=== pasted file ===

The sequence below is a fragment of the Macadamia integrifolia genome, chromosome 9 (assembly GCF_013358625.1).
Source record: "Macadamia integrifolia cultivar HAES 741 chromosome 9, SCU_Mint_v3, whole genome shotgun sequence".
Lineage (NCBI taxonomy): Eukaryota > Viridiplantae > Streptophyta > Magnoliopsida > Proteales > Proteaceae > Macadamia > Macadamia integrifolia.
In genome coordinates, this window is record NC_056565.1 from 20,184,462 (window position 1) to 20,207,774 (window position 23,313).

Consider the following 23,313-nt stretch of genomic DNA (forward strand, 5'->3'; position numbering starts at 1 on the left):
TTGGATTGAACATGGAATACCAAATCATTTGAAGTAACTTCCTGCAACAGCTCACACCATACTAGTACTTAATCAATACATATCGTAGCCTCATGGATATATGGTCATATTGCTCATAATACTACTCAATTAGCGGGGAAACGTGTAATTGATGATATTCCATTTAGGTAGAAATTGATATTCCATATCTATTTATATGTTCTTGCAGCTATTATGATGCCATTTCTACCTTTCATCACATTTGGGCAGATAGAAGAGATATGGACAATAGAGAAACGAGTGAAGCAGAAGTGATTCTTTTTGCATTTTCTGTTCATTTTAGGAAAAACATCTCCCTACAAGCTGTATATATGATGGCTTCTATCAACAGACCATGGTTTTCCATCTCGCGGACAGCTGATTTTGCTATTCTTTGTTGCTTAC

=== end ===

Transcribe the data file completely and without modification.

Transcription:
The sequence below is a fragment of the Macadamia integrifolia genome, chromosome 9 (assembly GCF_013358625.1).
Source record: "Macadamia integrifolia cultivar HAES 741 chromosome 9, SCU_Mint_v3, whole genome shotgun sequence".
Lineage (NCBI taxonomy): Eukaryota > Viridiplantae > Streptophyta > Magnoliopsida > Proteales > Proteaceae > Macadamia > Macadamia integrifolia.
In genome coordinates, this window is record NC_056565.1 from 20,184,462 (window position 1) to 20,207,774 (window position 23,313).

Consider the following 23,313-nt stretch of genomic DNA (forward strand, 5'->3'; position numbering starts at 1 on the left):
TTGGATTGAACATGGAATACCAAATCATTTGAAGTAACTTCCTGCAACAGCTCACACCATACTAGTACTTAATCAATACATATCGTAGCCTCATGGATATATGGTCATATTGCTCATAATACTACTCAATTAGCGGGGAAACGTGTAATTGATGATATTCCATTTAGGTAGAAATTGATATTCCATATCTATTTATATGTTCTTGCAGCTATTATGATGCCATTTCTACCTTTCATCACATTTGGGCAGATAGAAGAGATATGGACAATAGAGAAACGAGTGAAGCAGAAGTGATTCTTTTTGCATTTTCTGTTCATTTTAGGAAAAACATCTCCCTACAAGCTGTATATATGATGGCTTCTATCAACAGACCATGGTTTTCCATCTCGCGGACAGCTGATTTTGCTATTCTTTGTTGCTTAC